The Vanity of Advertising

I think the Industry often does clients a disservice by not focusing on Sales. Yet at the same time patting each other on the back for great work that can not be proven has benefited the clients who paid for the work.

Glaring proof is the ridiculous number of Awards events. I know Advertising and Media is highly segmented due to mediums, formats, and technologies. But I have never once seen an award connected to sales. Shouldn’t all awards for the most part be connected to either sales or customer retention.

And shouldn’t the winners of all awards events be based not on the creative or the quality of work but the sales increase? If I helped a client increase sales 100% and someone else who wins an award can’t prove they helped make a dime, doesn’t that confuse our clients? Doesn’t that do a disservice to our industry as a whole and have people view us as scammers?

In direct sales no awards are won unless you sell. And the ones who sell the most get the awards. And yes…THEY GET PAID MORE! And this whole issue of not wanting to be paid for performance because of the ‘risk’ and ‘investment’ is a crock of shit. I say that because businesses hire and train and support direct sales efforts risking much more money than advertising does with the same risks! Agencies should not be guaranteed a profit, but should have all their costs covered that includes the employee rate and everyone’s pay. And if you are afraid you won’t perform then that is the Agencies fault, not the demanding client. You don’t have to take the work. Or if the Brand (see tomorrows post) sets you up to fail that is the Agencies fault too for being a sell out for some money.

Remember 9 out of 10 products fail in the marketplace. Do Brands stop product development because they know 9 will be failures? So for an Agency to demand always a profit is pretty damn vain.

My next post will discuss the Agency Bidding and Review process because its only fair I hold the Brands to account for their shortcomings.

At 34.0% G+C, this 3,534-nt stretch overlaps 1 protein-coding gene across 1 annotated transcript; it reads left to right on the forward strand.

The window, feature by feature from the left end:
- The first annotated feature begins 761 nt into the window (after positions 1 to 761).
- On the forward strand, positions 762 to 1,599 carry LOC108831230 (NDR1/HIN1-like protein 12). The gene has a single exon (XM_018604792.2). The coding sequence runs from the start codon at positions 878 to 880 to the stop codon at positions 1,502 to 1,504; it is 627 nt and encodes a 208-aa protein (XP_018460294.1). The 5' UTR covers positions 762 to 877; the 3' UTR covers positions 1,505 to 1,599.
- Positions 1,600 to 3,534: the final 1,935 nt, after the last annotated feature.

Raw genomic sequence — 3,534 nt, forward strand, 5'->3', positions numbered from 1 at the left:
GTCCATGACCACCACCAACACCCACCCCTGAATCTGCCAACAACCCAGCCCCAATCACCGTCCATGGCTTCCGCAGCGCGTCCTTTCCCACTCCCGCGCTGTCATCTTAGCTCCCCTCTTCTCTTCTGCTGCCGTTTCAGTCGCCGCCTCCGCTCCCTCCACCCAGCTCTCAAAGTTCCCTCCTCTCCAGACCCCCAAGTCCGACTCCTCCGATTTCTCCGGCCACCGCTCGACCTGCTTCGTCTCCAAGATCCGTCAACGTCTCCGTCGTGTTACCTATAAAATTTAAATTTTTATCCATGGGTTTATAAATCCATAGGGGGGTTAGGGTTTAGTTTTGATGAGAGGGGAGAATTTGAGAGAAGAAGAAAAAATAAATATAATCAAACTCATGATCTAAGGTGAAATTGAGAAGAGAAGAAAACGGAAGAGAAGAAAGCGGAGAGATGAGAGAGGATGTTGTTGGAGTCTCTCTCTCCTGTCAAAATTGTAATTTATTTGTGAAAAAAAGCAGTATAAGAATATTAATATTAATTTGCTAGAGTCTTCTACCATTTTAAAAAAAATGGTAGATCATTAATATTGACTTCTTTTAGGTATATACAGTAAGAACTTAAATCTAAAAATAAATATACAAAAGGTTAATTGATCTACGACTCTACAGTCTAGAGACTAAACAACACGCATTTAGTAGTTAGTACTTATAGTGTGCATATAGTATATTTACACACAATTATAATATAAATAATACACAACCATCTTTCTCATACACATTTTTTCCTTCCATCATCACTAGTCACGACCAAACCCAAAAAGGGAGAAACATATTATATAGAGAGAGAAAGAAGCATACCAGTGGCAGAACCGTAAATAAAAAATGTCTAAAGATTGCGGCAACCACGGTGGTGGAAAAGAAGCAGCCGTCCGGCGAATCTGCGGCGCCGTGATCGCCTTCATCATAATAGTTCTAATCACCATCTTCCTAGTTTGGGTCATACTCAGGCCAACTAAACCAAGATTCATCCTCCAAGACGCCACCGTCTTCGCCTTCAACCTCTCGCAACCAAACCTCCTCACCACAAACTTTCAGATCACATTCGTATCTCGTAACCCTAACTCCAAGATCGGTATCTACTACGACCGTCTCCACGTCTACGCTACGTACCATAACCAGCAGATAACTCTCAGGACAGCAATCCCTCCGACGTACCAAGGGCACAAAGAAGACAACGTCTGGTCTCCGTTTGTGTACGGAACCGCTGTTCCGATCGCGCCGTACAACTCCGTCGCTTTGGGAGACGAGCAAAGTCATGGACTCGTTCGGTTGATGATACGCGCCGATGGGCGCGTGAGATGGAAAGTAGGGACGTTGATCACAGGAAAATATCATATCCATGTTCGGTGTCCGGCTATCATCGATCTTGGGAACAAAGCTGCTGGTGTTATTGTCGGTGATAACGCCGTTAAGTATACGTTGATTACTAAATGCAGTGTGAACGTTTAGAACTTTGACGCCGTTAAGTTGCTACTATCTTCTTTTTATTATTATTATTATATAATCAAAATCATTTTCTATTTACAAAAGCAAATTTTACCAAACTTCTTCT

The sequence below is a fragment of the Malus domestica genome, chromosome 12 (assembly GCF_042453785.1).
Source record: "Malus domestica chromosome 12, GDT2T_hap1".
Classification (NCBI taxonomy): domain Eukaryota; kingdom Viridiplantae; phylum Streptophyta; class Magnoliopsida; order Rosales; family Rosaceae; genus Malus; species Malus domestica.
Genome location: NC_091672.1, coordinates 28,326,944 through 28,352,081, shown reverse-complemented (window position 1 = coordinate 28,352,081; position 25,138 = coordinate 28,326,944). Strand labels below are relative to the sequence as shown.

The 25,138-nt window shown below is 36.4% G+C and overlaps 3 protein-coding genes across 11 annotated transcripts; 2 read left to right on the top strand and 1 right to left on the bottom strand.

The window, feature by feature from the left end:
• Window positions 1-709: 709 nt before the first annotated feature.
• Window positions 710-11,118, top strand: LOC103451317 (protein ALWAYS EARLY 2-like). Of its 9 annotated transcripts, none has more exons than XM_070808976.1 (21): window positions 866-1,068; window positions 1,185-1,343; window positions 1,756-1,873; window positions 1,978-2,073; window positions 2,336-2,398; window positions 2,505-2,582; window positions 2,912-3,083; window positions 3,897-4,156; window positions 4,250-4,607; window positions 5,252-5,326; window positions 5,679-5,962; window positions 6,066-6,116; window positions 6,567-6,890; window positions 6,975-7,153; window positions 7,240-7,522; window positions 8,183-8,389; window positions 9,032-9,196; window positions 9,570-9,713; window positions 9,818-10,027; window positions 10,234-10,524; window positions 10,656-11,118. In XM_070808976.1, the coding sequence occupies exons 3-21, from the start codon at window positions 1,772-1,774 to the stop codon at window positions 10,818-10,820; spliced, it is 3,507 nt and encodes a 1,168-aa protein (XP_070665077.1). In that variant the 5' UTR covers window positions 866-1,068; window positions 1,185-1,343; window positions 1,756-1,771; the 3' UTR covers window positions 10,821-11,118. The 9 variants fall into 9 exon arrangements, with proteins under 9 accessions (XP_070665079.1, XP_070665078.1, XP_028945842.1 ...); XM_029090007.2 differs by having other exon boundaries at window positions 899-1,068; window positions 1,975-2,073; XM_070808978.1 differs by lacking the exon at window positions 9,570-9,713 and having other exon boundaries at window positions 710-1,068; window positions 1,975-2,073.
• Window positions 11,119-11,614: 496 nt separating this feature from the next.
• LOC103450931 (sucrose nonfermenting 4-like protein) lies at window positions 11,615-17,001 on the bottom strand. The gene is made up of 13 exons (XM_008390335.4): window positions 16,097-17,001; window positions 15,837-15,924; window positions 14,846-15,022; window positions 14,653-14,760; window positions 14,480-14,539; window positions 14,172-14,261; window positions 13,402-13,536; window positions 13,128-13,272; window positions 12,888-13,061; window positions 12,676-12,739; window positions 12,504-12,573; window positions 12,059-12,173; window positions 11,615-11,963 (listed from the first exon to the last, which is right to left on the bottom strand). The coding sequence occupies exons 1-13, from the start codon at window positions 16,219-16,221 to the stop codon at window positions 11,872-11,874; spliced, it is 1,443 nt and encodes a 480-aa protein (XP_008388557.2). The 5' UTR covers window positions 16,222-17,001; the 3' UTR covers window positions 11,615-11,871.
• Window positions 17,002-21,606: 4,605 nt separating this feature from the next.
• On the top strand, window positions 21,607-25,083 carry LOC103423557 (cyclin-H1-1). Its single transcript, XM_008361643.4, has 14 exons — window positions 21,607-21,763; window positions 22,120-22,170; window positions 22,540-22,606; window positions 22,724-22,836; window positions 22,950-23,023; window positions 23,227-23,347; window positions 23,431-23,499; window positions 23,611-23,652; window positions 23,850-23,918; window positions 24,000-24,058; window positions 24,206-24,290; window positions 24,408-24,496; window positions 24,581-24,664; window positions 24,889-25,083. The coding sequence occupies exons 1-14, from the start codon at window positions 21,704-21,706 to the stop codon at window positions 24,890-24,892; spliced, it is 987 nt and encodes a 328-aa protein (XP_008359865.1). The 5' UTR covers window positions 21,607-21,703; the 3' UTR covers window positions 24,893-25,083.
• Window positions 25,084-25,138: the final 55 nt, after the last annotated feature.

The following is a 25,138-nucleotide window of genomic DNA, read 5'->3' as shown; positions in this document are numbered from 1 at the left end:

About chiefalien

Howie Goldfarb with 20 years of Sales and Marketing experience founded Blue Star Strategic Marketing in central Vermont to serve as the objective and strategic adviser of brands to help them grow and thrive. His Degree in Finance and 14 years of B2B sales to Fortune 500 companies gives him a CFO’s view of marketing. Thus bringing a dose of reality to the confusing world of jargon, spin, and hype. Also playfully known as the Chief Alien of Blue Star Strategic, Howie relishes his role as an industry outsider. A native New Yorker and former Angelino, he currently lives in the Green Mountains of Vermont and is still seeking his first moose sighting. His passions are living life, art, music, the outdoors, he tries to cook and loves the Vermont Fresh Network – local sustainability initiatives like farm to table and buying local.
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2 Responses to The Vanity of Advertising

  1. You didn't lie you came to see my rants!!!And you are correct as always. I think its important that the industry polices itself. Because Mullen does great work creatively AND you bring in sales. And you should be recognized for it. But then you are…with great clients!

  2. Awards are a bane and an asset. They mask the real purpose of the work, but if you believe that a great creative idea is worth more than money when it comes to getting attention and buzz, then you need it more than anything. The problem comes when people create ideas for no other reason than to win awards, rather than do award winning work for the purpose of building a client's business. As you no doubt saw, there was fake work thrown out of Cannes this year. As there always is. On the other hand, great stuff like Nike Chalkbot accomplishes both.

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